At the end, the participants had the option of trading them mug for a chocolate of vice verca. It turns out that 86% of participants who were given mugs at the beginning decided to stick with the item while only 10% of those who received chocolates chose mugs and 50% of those who got nothing did the same. Participants who were given mugs at the beginning had time to view the product at their own therefore making it more painful for them to abandon the product.
By telling the client he has a VIP invite waiting for him, you are basically making it his and making it seem like a loss to not redeem it.
3) Design Your Chat Experience for Relationships
Use a picture
You don’t have to use the picture of a cute dog, actually putting the photo of a smiling face will help creating trust and set a lighter mood for the conversation. If you don’t want to force your agents to put a real photo of themselves, you can consider using come kind of personalized avatars (it all depends on how “serious” you want to appear).
A study by Jason Thompson and published on VWO’s website shows how by replacing a generic icon by a picture on his contact page, Jason saw a 48% increase in conversions.
Adding the agent’s photo to your chat system can allow you to build trust, get more chat and build personal relationships.
According to another study by Beall ME for Dent Clin North Am., making sure you smile on the photo can also help you appear more successful, intelligent and friendly.
Who wouldn’t want that, right?
Use the customer’s name but try asking for it first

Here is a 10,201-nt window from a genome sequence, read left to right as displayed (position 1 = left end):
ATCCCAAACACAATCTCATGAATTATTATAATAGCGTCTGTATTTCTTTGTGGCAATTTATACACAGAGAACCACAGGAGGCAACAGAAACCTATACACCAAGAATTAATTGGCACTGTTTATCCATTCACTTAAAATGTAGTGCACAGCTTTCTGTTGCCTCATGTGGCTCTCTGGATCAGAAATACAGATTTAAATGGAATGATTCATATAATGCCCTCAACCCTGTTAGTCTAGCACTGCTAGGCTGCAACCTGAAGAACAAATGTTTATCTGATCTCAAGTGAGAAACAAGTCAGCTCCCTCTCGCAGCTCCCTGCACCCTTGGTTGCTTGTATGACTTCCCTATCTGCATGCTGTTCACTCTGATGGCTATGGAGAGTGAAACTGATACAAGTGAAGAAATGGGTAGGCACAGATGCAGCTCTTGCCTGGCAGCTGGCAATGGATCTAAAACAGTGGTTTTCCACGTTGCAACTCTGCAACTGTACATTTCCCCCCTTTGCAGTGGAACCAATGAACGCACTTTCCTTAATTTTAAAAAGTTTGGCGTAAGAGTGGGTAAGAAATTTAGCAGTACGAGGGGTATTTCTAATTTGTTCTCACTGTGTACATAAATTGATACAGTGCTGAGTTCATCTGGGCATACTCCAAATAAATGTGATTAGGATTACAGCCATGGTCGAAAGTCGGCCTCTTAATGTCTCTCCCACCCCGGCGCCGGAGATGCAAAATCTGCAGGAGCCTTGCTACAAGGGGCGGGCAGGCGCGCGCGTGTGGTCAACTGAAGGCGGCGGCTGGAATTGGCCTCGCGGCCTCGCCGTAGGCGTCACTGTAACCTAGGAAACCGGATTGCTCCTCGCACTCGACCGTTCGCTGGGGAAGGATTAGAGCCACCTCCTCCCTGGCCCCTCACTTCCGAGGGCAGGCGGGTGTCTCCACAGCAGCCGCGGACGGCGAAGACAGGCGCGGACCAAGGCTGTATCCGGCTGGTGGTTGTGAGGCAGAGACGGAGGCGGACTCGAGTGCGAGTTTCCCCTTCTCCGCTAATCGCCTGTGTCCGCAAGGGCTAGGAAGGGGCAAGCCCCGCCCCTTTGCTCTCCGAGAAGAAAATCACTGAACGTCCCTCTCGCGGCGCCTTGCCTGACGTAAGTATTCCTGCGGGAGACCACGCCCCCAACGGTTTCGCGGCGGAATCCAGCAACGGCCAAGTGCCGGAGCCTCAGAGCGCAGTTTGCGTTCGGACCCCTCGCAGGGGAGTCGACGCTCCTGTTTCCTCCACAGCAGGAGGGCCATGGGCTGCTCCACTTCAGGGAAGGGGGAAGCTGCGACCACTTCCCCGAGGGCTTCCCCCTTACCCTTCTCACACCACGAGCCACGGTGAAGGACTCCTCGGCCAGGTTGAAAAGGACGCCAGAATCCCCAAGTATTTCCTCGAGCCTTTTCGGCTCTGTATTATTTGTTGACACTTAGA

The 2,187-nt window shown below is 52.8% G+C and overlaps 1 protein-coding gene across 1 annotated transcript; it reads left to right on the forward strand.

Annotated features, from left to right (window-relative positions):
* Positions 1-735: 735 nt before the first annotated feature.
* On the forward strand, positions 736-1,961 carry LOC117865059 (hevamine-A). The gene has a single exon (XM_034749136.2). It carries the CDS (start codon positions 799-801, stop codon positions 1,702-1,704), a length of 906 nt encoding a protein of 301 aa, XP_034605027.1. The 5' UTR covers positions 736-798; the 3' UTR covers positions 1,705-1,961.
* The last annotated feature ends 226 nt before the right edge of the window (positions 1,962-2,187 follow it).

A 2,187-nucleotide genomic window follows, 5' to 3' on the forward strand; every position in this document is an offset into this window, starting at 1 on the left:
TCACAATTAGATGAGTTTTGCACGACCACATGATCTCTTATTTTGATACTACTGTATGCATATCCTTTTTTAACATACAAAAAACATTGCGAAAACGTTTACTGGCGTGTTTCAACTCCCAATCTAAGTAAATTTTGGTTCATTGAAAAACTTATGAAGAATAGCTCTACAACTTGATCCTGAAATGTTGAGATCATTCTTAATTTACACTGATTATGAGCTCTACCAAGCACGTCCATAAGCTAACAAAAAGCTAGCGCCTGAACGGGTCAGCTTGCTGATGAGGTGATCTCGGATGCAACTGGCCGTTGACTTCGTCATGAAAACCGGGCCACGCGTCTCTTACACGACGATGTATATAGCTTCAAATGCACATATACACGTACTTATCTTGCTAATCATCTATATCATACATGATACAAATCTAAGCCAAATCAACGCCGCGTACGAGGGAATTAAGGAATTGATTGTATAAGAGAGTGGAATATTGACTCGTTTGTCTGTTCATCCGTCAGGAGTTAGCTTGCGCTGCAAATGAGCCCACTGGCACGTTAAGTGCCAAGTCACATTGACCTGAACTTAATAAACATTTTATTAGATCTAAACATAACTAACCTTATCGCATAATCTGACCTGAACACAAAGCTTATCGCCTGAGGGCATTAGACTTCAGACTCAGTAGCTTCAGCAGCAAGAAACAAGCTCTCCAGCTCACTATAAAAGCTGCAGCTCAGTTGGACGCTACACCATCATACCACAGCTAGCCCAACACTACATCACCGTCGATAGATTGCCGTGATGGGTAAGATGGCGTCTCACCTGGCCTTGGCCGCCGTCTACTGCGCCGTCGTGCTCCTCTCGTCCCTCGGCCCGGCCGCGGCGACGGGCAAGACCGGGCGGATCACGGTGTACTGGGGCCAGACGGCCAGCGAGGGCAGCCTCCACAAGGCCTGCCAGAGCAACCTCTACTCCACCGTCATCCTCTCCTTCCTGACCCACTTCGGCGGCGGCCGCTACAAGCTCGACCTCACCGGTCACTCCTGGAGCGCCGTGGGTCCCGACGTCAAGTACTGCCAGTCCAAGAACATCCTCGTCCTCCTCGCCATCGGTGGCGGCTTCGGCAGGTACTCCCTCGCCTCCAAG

Using the customer’s name is customer service is old news, however you might want to consider asking for it first.
Numerous studies show how people respond positively to the use of their first name. It helps making them feel special and creating a deeper bond between the company and the customer. It is quite common in customer service to use this tactic to foster loyalty.
However the fact that customers are more and more aware of their data distribution online and how companies collect and track them now tends to cancel the positive effect linked to the use of one’s name.
A study conducted by Information System Research and Informs in 2011 even shows a negative impact related to the use of one’s first name in email greetings.
The negative effect tends to fade away with returning customers or active subscribers. The researchers highlight the fact that people fear about their privacy as one of the explanations for these results.
We still recommend that you use your customers’ name when chatting with them. However, with these results in mind, we would advise you go with the Netflix’ approach.
By introducing yourself and then asking for your customer’s name you create trust. This also brings online communication a bit closer to what we could find offline, setting a tone that will be friendlier than if you use information you collected before.
Make personal emotional connections
Personal Emotional Connections are one of the metrics used by Zappos to spread customer happiness. Why not try it for your business?
Zappos has an amazing approach to customer service, nothing new here. But do you know what makes them so special?
They don’t only follow rules like “say please, thank you” “empathize” “use the customer’s name”. They try to make personal emotional connections during each interaction they have with a customer. In practice this translates to finding a connection between your experience and the customer’s.
Let’s say a customer is contacting you from the UK and you happen to have family there : use it to make a connection. According to Zappos every little detail is good to try and make a PEC: a dog barking in the background of a phone call, the fact that a user is looking for wedding shoes, the weather…